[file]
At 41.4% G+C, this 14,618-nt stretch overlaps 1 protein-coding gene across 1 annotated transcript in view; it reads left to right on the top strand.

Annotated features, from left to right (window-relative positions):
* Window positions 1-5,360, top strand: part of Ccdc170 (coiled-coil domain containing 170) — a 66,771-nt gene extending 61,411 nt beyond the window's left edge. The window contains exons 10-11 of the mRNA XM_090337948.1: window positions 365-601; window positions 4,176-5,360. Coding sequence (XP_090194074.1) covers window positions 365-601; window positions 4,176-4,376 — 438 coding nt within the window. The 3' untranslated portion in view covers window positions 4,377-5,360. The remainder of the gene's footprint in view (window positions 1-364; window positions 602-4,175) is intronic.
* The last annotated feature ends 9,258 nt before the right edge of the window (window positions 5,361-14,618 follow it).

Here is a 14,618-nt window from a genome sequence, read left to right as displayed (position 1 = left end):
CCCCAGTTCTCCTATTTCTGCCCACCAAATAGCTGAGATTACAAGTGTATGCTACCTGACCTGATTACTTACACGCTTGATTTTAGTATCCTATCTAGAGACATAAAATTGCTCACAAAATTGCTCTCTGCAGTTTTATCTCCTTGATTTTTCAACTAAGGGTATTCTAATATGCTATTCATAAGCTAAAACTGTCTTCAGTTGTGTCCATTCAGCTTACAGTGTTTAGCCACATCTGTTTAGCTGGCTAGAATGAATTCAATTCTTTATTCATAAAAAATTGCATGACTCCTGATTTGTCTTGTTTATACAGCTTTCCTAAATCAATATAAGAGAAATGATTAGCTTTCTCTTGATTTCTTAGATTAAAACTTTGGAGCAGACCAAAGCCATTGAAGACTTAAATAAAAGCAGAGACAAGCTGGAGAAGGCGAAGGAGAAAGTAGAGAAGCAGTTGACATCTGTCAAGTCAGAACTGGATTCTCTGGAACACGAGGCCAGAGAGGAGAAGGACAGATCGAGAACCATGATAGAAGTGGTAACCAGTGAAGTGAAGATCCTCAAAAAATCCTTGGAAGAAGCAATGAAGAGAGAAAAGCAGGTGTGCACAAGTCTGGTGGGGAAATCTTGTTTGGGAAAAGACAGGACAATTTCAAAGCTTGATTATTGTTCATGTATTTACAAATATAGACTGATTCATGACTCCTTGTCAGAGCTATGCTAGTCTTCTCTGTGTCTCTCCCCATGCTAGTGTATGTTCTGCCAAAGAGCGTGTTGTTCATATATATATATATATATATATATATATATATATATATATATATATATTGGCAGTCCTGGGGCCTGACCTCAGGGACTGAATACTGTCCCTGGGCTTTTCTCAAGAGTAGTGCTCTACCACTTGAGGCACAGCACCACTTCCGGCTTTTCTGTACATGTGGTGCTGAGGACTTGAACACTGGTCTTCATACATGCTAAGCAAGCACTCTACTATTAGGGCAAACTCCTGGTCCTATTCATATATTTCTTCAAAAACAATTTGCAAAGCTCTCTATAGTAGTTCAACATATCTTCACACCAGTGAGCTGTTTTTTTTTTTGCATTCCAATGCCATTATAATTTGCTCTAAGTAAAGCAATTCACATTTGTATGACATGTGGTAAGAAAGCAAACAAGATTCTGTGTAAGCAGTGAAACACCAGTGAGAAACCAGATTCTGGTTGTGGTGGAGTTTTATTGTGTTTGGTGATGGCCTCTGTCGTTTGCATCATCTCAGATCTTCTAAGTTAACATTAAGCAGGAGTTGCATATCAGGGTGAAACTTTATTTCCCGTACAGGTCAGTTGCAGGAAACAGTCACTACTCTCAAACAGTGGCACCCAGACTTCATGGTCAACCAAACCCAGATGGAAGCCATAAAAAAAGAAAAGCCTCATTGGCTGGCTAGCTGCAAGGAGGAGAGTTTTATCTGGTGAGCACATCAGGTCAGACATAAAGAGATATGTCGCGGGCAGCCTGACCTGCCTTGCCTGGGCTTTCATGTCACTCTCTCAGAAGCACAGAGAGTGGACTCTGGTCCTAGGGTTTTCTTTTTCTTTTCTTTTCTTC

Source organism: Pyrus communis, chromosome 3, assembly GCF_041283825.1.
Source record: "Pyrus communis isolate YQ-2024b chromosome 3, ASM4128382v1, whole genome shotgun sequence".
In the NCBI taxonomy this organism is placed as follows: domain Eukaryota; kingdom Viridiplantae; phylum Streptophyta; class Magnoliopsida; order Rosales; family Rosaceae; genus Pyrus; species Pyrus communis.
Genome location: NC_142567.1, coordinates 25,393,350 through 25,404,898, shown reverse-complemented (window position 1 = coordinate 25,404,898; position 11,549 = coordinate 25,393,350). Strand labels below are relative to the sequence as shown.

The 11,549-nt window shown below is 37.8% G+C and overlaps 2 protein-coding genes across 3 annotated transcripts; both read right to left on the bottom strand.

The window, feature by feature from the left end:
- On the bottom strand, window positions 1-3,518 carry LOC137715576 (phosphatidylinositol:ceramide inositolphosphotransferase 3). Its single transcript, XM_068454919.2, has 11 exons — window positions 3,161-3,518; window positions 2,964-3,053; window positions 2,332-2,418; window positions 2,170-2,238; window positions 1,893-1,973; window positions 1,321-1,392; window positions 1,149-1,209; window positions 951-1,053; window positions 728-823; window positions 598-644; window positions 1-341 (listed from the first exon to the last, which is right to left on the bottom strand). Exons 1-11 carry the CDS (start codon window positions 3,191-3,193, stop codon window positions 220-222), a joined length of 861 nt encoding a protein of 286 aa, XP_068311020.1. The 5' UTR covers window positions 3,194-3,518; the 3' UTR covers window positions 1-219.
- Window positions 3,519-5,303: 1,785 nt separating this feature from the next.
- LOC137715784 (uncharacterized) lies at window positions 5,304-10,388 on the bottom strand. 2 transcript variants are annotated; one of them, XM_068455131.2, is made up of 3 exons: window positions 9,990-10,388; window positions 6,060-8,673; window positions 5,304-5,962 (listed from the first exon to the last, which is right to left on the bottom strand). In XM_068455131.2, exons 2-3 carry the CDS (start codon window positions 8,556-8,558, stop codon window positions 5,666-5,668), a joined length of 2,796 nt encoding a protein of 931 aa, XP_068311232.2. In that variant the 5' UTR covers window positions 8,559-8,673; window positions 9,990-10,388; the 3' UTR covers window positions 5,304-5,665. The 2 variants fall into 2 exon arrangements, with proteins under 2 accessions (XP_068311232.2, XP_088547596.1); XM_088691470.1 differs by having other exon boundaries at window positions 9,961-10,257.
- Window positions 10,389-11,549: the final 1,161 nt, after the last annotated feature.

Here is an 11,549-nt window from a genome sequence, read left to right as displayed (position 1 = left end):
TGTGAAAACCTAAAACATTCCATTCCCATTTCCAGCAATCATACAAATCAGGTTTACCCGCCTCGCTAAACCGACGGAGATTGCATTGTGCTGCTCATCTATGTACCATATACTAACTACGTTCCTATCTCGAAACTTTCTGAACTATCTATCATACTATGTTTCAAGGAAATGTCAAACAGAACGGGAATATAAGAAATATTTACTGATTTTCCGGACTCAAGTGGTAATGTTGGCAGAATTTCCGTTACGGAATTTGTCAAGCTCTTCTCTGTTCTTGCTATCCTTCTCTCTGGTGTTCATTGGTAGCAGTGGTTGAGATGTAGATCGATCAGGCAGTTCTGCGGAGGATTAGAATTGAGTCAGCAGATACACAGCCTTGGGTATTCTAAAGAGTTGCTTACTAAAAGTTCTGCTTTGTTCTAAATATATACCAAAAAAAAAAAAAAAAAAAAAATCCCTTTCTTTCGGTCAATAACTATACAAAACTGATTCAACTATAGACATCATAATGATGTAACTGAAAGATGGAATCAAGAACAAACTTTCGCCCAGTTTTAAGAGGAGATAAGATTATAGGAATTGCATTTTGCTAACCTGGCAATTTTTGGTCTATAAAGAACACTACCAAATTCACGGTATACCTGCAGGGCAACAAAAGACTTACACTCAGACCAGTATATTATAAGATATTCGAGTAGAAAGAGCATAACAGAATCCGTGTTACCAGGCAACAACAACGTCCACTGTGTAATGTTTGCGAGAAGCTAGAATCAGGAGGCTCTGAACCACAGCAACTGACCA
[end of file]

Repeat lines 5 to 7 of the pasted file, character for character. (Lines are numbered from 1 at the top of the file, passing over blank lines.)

Here is a 14,618-nt window from a genome sequence, read left to right as displayed (position 1 = left end):
CCCCAGTTCTCCTATTTCTGCCCACCAAATAGCTGAGATTACAAGTGTATGCTACCTGACCTGATTACTTACACGCTTGATTTTAGTATCCTATCTAGAGACATAAAATTGCTCACAAAATTGCTCTCTGCAGTTTTATCTCCTTGATTTTTCAACTAAGGGTATTCTAATATGCTATTCATAAGCTAAAACTGTCTTCAGTTGTGTCCATTCAGCTTACAGTGTTTAGCCACATCTGTTTAGCTGGCTAGAATGAATTCAATTCTTTATTCATAAAAAATTGCATGACTCCTGATTTGTCTTGTTTATACAGCTTTCCTAAATCAATATAAGAGAAATGATTAGCTTTCTCTTGATTTCTTAGATTAAAACTTTGGAGCAGACCAAAGCCATTGAAGACTTAAATAAAAGCAGAGACAAGCTGGAGAAGGCGAAGGAGAAAGTAGAGAAGCAGTTGACATCTGTCAAGTCAGAACTGGATTCTCTGGAACACGAGGCCAGAGAGGAGAAGGACAGATCGAGAACCATGATAGAAGTGGTAACCAGTGAAGTGAAGATCCTCAAAAAATCCTTGGAAGAAGCAATGAAGAGAGAAAAGCAGGTGTGCACAAGTCTGGTGGGGAAATCTTGTTTGGGAAAAGACAGGACAATTTCAAAGCTTGATTATTGTTCATGTATTTACAAATATAGACTGATTCATGACTCCTTGTCAGAGCTATGCTAGTCTTCTCTGTGTCTCTCCCCATGCTAGTGTATGTTCTGCCAAAGAGCGTGTTGTTCATATATATATATATATATATATATATATATATATATATATATATATATTGGCAGTCCTGGGGCCTGACCTCAGGGACTGAATACTGTCCCTGGGCTTTTCTCAAGAGTAGTGCTCTACCACTTGAGGCACAGCACCACTTCCGGCTTTTCTGTACATGTGGTGCTGAGGACTTGAACACTGGTCTTCATACATGCTAAGCAAGCACTCTACTATTAGGGCAAACTCCTGGTCCTATTCATATATTTCTTCAAAAACAATTTGCAAAGCTCTCTATAGTAGTTCAACATATCTTCACACCAGTGAGCTGTTTTTTTTTTTGCATTCCAATGCCATTATAATTTGCTCTAAGTAAAGCAATTCACATTTGTATGACATGTGGTAAGAAAGCAAACAAGATTCTGTGTAAGCAGTGAAACACCAGTGAGAAACCAGATTCTGGTTGTGGTGGAGTTTTATTGTGTTTGGTGATGGCCTCTGTCGTTTGCATCATCTCAGATCTTCTAAGTTAACATTAAGCAGGAGTTGCATATCAGGGTGAAACTTTATTTCCCGTACAGGTCAGTTGCAGGAAACAGTCACTACTCTCAAACAGTGGCACCCAGACTTCATGGTCAACCAAACCCAGATGGAAGCCATAAAAAAAGAAAAGCCTCATTGGCTGGCTAGCTGCAAGGAGGAGAGTTTTATCTGGTGAGCACATCAGGTCAGACATAAAGAGATATGTCGCGGGCAGCCTGACCTGCCTTGCCTGGGCTTTCATGTCACTCTCTCAGAAGCACAGAGAGTGGACTCTGGTCCTAGGGTTTTCTTTTTCTTTTCTTTTCTTC

Source organism: Pyrus communis, chromosome 3, assembly GCF_041283825.1.